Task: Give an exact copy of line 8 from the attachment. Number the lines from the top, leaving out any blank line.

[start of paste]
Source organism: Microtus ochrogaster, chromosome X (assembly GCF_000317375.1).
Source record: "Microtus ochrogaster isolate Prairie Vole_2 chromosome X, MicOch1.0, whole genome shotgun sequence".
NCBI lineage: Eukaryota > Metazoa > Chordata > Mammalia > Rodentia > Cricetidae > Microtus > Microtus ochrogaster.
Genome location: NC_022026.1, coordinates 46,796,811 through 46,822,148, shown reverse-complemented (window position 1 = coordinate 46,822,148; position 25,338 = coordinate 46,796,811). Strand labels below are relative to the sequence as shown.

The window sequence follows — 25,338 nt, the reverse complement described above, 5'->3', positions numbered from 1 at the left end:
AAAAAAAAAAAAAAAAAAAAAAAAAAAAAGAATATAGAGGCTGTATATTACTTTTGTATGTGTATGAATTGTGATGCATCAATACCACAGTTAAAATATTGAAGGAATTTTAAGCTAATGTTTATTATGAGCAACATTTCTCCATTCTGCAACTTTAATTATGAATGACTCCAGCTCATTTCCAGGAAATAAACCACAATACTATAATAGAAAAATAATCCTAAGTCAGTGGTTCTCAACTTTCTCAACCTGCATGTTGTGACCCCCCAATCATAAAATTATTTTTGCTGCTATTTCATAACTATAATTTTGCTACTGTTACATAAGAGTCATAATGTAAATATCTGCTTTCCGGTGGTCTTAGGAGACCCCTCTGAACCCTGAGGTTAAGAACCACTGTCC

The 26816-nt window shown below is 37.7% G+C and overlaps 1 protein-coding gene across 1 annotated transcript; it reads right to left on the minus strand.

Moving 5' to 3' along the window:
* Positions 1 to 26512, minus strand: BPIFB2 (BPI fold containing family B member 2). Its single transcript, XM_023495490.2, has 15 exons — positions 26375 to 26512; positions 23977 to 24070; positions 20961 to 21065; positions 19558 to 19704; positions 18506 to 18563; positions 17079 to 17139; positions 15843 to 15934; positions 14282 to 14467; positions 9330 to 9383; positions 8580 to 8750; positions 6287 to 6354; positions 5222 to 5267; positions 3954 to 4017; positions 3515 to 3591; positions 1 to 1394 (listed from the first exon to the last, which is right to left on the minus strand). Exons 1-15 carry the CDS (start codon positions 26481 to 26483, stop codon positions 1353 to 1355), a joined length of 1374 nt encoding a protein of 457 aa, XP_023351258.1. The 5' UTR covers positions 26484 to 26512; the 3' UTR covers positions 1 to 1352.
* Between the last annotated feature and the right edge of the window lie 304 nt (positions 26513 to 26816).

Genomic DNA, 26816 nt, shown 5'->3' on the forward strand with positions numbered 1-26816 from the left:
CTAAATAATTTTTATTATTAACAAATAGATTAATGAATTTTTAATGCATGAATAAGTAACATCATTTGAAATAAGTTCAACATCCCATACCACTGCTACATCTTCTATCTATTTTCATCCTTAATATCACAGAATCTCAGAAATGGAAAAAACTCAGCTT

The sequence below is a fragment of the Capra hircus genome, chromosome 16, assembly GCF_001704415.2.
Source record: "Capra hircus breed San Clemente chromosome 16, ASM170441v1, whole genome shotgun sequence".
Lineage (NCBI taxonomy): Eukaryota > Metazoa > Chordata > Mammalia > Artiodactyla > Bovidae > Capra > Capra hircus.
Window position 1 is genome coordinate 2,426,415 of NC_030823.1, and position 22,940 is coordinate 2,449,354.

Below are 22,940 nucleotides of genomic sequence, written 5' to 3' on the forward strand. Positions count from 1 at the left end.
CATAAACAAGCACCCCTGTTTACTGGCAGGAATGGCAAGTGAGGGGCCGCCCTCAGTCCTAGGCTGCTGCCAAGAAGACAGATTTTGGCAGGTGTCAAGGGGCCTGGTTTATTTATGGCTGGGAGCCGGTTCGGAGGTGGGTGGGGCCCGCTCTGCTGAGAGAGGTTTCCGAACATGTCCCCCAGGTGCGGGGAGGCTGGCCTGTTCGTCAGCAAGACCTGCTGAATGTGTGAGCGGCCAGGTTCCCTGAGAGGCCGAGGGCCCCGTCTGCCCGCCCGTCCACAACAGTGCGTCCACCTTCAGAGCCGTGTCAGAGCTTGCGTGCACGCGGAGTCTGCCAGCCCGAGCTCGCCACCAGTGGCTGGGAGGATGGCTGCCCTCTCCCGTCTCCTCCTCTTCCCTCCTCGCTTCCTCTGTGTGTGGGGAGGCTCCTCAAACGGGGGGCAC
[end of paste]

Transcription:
Moving 5' to 3' along the window: